"Because a victim has legitimate feelings, they might be inclined to offer financial support for this person." For Best, it all started when she signed up for a free online dating site called mingle2.A man calling himself "John" messaged her and through daily phone calls and messages on Facebook, he gained her trust.However, on smaller or niche dating sites like and datanta, there is no security system to spot a fraudster.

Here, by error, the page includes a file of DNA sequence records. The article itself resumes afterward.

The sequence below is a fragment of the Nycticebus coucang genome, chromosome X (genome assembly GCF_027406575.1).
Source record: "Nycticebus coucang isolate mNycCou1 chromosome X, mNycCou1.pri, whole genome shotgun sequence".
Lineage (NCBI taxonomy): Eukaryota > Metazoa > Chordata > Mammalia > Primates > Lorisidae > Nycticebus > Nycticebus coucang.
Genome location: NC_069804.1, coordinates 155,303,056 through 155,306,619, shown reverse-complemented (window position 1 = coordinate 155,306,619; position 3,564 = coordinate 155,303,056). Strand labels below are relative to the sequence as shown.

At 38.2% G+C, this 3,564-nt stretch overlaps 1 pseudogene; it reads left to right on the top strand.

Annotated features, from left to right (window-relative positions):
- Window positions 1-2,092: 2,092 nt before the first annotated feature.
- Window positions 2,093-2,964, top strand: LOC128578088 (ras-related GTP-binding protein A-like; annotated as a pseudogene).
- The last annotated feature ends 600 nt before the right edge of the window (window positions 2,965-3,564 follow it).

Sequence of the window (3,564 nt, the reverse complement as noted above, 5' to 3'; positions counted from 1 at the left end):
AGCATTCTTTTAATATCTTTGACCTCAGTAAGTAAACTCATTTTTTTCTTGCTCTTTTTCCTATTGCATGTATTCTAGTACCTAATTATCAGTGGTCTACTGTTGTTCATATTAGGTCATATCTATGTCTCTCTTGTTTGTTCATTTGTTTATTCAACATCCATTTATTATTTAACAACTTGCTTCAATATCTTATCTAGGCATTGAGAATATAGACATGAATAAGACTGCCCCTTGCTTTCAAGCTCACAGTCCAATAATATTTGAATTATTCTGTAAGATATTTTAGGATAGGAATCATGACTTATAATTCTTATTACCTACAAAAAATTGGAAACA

He or she will begin the courtship process by sending letters and love poems for a period of weeks and finally offer to fly to meet their victim.The lesson here is that online dating startups will need to step up their game to keep consumers safe.“In the war against online dating scams and security threats, we’ve chosen to do whatever is necessary to always be a few steps ahead of scammers, and not the other way around – which is usually too late for our users,” said Cupid.com’s CEO, Bill Dobbie. It turns out that the crippling fear of an awkward first date is the least of your troubles.A fraud is sweeping online dating sites, according to a special report in this month’s issue of Glamour Magazine.In 2011, the FBI's Internet Crime Complaint Center received 5,600 complaints from victims of so-called "romance scammers" -- criminals who scan online dating sites, chat rooms and social networking sites for potential victims.The victims reported collective losses of .4 million, which is likely only a fraction of the actual losses since many victims are too embarrassed to file a report, the FBI said.One thing that never changes: they follow the headlines — and the money.Stay a step ahead with the latest info and practical tips from the nation’s consumer protection agency. About 70% of the victims were female; more than half were women 40 years or older.In a typical con, the perpetrator will spend weeks or even months building up a romantic relationship with a victim through e-mails, texts or phone calls, before eventually asking for money.